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Investing in Future Scientists, Feinstein Institutes Gets $1.5 Million NIH Grant to Develop Training Program

Doubling down on efforts to prepare highly qualified young scientists for a career in immune disease-focused medical research, The Feinstein Institutes for Medical Research, the science arm of Northwell Health, has been awarded a multi-year National Institutes for Health (NIH) grant totaling $1.5 million. The grant will support the development of a rigorous training program in translational immunology for two pre-doctoral and one post-doctoral candidates in the Institute of Molecular Medicine at the Feinstein Institutes.

The program will operate in conjunction with the Elmezzi Graduate School of Molecular Medicine and the Donald and Barbara Zucker School of Medicine at Hofstra/Northwell.

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As one of the top 6 percent of independent research institutions funded by the NIH, the Feinstein Institutes is a trailblazer in basic science research, particularly the immune system’s role in multiple diseases. The Institute of Molecular Medicine is ideally positioned to train future physician-scientists through its close relationships and collaborations between physicians, clinical researchers and basic science researchers across the health system.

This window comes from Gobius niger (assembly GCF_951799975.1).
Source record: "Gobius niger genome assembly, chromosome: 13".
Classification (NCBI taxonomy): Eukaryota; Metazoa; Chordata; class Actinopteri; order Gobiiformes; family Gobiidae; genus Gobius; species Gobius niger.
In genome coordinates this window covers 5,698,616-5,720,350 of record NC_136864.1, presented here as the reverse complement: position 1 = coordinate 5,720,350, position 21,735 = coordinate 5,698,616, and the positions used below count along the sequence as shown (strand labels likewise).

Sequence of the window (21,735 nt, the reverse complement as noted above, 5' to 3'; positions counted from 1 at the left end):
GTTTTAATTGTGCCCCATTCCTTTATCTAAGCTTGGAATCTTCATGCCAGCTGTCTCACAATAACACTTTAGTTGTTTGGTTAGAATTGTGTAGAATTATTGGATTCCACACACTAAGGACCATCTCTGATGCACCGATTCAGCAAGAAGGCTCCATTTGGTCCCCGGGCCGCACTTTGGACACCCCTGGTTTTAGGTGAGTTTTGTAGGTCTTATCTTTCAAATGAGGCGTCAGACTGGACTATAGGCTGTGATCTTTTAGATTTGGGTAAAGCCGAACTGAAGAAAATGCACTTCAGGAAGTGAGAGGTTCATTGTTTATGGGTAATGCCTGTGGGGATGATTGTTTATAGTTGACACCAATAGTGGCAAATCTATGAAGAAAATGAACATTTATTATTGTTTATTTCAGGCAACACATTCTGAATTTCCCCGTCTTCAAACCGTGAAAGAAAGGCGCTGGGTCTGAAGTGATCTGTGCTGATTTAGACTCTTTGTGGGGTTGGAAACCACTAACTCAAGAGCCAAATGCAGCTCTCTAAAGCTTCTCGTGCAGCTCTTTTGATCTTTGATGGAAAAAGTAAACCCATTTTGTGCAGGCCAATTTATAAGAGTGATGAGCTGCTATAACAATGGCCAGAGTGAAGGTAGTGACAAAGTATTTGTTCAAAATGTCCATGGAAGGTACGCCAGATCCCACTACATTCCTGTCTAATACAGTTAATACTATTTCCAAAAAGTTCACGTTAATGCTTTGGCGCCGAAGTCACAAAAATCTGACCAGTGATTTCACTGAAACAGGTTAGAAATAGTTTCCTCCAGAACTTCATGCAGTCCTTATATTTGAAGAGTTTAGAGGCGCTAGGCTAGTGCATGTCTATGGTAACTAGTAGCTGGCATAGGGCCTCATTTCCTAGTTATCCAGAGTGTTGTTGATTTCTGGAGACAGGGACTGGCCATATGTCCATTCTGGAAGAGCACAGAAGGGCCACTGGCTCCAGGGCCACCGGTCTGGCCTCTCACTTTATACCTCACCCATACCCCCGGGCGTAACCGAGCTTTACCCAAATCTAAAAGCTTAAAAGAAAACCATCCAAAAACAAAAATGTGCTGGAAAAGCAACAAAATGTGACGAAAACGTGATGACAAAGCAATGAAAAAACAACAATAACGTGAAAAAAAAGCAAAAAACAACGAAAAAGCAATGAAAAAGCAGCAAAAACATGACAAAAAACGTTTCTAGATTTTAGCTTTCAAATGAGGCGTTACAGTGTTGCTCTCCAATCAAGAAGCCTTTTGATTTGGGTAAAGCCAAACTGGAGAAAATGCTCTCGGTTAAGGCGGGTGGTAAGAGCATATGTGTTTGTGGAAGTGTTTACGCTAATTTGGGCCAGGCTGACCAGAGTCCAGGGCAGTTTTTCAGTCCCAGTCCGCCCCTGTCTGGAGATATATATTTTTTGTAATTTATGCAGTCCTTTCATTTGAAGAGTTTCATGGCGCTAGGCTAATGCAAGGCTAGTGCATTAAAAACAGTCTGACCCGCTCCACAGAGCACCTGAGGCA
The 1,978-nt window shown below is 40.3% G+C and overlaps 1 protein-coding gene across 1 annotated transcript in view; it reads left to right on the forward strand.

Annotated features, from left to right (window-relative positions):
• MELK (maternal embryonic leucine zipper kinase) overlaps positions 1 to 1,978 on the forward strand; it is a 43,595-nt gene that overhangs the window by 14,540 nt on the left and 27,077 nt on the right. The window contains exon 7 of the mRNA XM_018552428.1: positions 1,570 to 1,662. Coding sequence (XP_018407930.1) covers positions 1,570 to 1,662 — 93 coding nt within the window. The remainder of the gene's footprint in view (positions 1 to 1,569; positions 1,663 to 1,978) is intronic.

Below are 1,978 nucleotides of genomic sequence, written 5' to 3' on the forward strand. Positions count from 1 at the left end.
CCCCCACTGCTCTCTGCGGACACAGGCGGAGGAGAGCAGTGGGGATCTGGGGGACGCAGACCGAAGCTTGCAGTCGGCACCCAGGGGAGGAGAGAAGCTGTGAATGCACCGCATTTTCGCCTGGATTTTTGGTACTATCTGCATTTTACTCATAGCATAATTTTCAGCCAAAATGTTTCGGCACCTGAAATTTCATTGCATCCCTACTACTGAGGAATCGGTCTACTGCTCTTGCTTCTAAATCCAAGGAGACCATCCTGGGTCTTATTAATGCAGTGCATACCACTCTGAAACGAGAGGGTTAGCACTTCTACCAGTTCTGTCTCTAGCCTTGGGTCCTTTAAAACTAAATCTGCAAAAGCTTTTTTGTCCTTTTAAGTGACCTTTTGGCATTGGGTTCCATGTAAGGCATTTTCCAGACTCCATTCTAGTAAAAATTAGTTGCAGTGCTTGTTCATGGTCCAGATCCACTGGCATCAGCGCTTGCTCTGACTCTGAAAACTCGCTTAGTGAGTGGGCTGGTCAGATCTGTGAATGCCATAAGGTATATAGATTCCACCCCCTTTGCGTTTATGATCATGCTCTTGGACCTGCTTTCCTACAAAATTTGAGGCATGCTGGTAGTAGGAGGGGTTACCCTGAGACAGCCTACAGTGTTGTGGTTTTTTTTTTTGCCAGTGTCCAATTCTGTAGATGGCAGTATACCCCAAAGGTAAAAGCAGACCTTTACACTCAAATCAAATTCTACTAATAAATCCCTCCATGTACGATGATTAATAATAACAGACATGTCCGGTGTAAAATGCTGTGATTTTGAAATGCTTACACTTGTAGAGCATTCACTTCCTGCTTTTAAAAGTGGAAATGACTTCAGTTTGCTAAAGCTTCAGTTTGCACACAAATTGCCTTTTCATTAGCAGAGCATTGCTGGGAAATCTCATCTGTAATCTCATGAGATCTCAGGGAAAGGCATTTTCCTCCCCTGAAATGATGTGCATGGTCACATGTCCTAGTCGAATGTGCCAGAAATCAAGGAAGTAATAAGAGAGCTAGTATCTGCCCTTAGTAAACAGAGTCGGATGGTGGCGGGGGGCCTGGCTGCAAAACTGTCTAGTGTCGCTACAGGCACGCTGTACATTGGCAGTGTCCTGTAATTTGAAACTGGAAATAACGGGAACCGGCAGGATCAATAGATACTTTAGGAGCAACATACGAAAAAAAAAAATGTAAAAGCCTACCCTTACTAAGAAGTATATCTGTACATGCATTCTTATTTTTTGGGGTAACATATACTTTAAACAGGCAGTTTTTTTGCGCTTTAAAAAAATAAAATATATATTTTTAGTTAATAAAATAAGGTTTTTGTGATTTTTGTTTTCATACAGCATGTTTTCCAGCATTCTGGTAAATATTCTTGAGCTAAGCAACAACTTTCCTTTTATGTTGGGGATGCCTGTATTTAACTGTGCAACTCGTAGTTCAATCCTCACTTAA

“Highly trained scientists are needed to help propel the advances of biomedical research which will result in better care for patients with immunologic and inflammatory disorders,” said Anne Davidson, MBBS, professor in the Institute of Molecular Medicine at the Feinstein Institutes, and program lead. “Through the support of the NIH we are investing in the future of our science, and specifically in smart, dedicated young investigators who may one day help cure some of the most serious diseases.”

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The Feinstein Institutes has two major non-federally funded training programs; the first with the Elmezzi Graduate School of Molecular Medicine to confer a doctorate in Molecular Medicine to exceptional, recently graduated physicians with interest in translational research. The second is with the Donald and Barbara Zucker School of Medicine, recognized among the top medical schools nationwide for medical research and primary care. With these two training programs, there is already a strong infrastructure in place to help prepare these young investigators.

“Scientific advancements require training up-and-coming scientists,” said Kevin J. Tracey, MD, president and CEO of the Feinstein Institutes. “Now the NIH’s support of Dr. Davidson’s program will strengthen the foundation for training future leaders in the science of autoimmune disease.”

The Feinstein Institutes continues to receive significant extramural funding, including a recent $1.3 million NIH grant to study neuro-immune signaling for bioelectronic medicine research and a $2.9 million NIH grant to investigate in-vitro fertilization genetic risk factors.

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